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Contact: Julie Langelier
julie.langelier@ircm.qc.ca
514-987-5555
Institut de recherches cliniques de Montreal

IRCM scientists find a novel research model for the study of auto-immune diseases

Montreal researchers are the first to isolate two important mechanisms that produce antibodies

Montréal, July 3, 2013 – A team of researchers at the IRCM, led by Dr. Javier M. Di Noia in the Immunity and Viral Infections research division, discovered a novel research model for the study of auto-immune diseases. The Montréal scientists are the first to find a way to separate two important mechanisms that improve the quality of antibodies. This study was featured in a recent issue of The Journal of Immunology.

Dr. Di Noia's team studies B cells, a group of white blood cells known as lymphocytes whose main function is to produce antibodies to fight against antigens. Antibodies are proteins used by the immune system to identify and neutralize foreign objects (antigens), such as bacteria and viruses, by precisely binding to them, thus making them an essential part of the immune system. Antibodies can come in different varieties (or classes), which perform different roles and adapt the immune response to eliminate each different toxin or pathogen they encounter. The body's great diversity of antibodies therefore allows the immune system to specifically neutralize an equally wide variety of antigens.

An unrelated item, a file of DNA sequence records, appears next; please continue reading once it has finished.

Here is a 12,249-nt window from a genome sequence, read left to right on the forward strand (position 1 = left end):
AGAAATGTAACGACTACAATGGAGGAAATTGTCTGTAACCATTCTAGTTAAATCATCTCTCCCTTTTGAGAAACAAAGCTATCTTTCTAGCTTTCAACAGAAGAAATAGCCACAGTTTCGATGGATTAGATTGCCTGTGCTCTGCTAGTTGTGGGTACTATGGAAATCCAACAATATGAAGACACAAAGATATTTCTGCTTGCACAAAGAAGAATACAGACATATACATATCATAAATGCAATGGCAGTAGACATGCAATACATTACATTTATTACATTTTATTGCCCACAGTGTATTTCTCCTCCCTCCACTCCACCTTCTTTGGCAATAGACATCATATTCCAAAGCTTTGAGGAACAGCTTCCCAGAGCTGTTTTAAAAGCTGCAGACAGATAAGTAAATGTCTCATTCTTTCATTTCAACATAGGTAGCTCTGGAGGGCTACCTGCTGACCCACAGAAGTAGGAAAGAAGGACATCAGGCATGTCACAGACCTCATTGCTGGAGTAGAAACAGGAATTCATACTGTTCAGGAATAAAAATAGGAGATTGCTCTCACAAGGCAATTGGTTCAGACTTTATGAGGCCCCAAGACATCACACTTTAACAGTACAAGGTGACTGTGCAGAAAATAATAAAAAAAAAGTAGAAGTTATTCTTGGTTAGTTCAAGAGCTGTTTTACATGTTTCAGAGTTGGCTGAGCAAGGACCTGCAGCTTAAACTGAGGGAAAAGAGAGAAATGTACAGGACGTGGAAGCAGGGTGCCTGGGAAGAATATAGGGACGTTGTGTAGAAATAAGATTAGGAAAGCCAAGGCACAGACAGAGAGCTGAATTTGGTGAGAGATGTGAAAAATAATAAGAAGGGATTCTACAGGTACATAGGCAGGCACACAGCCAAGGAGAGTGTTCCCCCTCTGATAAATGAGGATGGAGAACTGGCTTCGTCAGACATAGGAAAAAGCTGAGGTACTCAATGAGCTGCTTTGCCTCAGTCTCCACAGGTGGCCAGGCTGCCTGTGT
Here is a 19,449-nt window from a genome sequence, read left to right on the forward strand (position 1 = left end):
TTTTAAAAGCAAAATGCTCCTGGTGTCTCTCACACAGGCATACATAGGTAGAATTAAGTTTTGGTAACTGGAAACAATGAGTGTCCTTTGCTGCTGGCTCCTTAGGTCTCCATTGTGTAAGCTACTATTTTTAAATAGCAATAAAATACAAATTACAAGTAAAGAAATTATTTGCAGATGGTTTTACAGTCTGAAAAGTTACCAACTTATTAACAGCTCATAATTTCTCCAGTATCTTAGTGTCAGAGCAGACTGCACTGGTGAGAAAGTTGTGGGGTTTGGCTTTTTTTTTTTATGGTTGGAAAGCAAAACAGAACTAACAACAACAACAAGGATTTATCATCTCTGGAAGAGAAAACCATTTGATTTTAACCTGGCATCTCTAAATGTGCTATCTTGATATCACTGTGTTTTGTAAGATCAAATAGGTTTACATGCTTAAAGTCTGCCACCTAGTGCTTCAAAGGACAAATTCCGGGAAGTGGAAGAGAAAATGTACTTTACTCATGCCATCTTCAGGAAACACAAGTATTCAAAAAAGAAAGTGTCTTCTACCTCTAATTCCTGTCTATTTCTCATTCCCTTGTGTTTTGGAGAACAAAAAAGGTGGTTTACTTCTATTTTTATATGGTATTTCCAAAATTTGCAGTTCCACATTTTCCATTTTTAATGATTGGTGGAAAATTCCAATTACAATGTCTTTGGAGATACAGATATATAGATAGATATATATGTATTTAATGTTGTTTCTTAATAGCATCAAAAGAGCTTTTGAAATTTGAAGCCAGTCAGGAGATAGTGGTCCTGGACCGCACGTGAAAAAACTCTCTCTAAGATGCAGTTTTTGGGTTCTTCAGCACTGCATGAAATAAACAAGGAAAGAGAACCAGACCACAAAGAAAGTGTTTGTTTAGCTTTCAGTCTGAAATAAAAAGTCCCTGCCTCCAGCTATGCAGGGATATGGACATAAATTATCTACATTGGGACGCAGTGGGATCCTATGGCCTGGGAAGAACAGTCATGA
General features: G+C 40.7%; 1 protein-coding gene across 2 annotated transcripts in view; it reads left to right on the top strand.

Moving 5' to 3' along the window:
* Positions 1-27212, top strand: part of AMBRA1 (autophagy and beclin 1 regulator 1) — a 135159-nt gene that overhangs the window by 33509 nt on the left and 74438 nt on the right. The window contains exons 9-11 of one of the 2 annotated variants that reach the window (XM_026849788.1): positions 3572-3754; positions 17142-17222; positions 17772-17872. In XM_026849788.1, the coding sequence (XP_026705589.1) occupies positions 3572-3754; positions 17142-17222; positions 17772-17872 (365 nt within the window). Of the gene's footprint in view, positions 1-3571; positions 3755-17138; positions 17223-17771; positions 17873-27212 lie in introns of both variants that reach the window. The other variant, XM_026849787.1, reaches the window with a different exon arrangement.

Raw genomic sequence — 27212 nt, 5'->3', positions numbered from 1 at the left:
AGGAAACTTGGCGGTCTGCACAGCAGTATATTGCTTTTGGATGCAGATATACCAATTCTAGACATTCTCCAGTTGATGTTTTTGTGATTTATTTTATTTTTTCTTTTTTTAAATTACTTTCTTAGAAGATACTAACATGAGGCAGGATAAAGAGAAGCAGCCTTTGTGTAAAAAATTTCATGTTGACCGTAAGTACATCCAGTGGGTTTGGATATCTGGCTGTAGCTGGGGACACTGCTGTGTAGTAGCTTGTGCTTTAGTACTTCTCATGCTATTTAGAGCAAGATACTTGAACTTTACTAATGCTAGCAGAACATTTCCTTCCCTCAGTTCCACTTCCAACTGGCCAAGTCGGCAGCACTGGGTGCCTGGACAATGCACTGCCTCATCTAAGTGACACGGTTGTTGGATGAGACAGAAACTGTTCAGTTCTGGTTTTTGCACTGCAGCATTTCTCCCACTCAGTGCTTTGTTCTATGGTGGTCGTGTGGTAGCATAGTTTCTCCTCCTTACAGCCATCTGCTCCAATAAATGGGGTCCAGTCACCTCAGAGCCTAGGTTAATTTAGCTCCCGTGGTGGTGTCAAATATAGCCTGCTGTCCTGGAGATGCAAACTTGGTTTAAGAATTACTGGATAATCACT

"Our project focused on two mechanisms that produce this wide variety of antibodies," says Dr. Di Noia, Director of the Mechanisms of Genetic Diversity research unit at the IRCM. "Because both processes are initiated by the same enzyme known as AID (activation-induced deaminase), it had previously been very difficult to study them separately. We were able to identify, for the first time, a mouse model in which the mechanisms could be analyzed independently during an acute immune response."

The two mechanisms in question are known as class switching and affinity maturation. Class switching is the process that allows a B cell to produce different classes of antibodies, so that a single antibody can be used by several different parts of the immune system. Affinity maturation, on the other hand, is the process by which B cells produce antibodies with increasingly stronger bonds to antigens during an immune response.

"Since eliminating AID would in turn completely eliminate affinity maturation and class switching, we focused on an enzyme called UNG, which is also involved in both processes," adds Astrid Zahn, research associate in Dr. Di Noia's laboratory and first author of the study. "When we analyzed mice lacking the UNG gene, we found that affinity maturation was normal but class switching was strongly reduced during acute immune responses, such as the response to immunization and against a viral infection."